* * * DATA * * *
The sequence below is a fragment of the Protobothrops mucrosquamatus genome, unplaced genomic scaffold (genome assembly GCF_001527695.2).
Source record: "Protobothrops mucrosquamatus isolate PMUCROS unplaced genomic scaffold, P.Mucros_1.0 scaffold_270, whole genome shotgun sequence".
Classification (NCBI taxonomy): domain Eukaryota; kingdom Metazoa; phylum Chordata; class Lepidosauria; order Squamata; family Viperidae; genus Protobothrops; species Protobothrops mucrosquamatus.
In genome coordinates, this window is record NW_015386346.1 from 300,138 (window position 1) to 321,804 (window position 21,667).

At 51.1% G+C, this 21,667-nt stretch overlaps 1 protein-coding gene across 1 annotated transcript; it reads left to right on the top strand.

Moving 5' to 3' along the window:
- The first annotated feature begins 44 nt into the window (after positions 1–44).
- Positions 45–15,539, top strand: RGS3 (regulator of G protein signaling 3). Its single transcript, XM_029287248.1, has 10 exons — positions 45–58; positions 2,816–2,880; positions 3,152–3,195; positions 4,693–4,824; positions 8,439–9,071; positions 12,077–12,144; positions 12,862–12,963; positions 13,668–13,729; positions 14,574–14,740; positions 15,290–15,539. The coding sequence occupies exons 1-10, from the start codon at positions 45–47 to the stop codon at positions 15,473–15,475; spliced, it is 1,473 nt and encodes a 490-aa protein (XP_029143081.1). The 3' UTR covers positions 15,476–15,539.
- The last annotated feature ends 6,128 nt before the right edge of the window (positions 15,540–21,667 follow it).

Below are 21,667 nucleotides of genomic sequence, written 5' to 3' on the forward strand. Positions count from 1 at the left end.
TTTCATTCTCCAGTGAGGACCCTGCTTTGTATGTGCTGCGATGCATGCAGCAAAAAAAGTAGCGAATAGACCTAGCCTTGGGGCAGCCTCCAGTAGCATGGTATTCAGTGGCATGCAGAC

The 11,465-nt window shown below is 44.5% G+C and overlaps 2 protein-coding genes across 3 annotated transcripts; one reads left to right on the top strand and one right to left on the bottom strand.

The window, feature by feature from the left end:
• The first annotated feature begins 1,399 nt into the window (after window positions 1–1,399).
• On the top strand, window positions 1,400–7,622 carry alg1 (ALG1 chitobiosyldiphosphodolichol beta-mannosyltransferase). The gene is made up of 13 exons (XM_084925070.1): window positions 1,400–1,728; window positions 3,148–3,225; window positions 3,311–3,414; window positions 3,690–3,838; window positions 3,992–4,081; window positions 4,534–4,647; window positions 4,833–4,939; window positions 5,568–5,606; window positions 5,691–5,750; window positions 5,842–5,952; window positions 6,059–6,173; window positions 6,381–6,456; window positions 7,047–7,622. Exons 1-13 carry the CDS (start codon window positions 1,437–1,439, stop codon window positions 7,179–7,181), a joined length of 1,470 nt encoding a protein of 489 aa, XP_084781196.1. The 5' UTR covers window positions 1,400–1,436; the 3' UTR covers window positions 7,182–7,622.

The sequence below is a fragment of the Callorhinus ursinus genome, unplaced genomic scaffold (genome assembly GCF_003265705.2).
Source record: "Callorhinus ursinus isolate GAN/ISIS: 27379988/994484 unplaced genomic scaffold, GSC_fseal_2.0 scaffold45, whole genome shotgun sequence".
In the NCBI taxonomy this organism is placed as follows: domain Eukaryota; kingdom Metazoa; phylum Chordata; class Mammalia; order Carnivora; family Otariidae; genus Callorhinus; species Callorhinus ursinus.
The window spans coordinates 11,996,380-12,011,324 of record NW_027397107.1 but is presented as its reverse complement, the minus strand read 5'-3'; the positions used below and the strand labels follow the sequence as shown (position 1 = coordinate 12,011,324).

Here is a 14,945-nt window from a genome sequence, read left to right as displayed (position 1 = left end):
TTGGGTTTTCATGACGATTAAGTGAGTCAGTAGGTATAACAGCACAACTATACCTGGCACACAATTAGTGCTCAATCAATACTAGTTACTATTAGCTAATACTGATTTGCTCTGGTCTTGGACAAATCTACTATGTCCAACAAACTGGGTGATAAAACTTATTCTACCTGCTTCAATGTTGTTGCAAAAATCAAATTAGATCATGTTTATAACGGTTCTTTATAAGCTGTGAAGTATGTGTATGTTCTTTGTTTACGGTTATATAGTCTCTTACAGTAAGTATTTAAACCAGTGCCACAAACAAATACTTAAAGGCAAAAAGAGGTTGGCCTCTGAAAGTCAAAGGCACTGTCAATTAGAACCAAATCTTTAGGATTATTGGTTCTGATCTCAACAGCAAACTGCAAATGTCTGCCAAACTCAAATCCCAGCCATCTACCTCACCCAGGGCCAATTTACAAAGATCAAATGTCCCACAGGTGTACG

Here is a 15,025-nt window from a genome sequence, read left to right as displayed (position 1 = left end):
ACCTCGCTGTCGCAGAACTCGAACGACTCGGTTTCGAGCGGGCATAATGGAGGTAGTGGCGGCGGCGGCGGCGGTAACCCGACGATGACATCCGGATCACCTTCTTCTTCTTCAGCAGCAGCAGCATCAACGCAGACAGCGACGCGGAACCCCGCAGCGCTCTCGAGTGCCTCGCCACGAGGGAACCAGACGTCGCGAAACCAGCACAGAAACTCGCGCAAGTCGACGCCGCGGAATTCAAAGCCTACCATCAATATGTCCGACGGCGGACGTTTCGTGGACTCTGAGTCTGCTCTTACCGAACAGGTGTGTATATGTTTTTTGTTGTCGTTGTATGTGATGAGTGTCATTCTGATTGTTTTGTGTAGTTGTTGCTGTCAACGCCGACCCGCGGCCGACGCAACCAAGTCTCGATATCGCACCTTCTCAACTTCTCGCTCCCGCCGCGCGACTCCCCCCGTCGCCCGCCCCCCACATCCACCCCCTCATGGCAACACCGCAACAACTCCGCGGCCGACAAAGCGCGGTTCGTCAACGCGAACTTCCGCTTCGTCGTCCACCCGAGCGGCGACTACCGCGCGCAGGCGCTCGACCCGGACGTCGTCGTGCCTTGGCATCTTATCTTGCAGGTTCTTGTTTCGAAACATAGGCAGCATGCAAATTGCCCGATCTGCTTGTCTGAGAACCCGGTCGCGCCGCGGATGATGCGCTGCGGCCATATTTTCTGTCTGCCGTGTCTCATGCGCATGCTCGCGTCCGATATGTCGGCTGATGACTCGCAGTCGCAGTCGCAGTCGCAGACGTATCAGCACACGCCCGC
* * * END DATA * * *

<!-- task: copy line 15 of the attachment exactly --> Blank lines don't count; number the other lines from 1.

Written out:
• On the top strand, window positions 1,400–7,622 carry alg1 (ALG1 chitobiosyldiphosphodolichol beta-mannosyltransferase). The gene is made up of 13 exons (XM_084925070.1): window positions 1,400–1,728; window positions 3,148–3,225; window positions 3,311–3,414; window positions 3,690–3,838; window positions 3,992–4,081; window positions 4,534–4,647; window positions 4,833–4,939; window positions 5,568–5,606; window positions 5,691–5,750; window positions 5,842–5,952; window positions 6,059–6,173; window positions 6,381–6,456; window positions 7,047–7,622. Exons 1-13 carry the CDS (start codon window positions 1,437–1,439, stop codon window positions 7,179–7,181), a joined length of 1,470 nt encoding a protein of 489 aa, XP_084781196.1. The 5' UTR covers window positions 1,400–1,436; the 3' UTR covers window positions 7,182–7,622.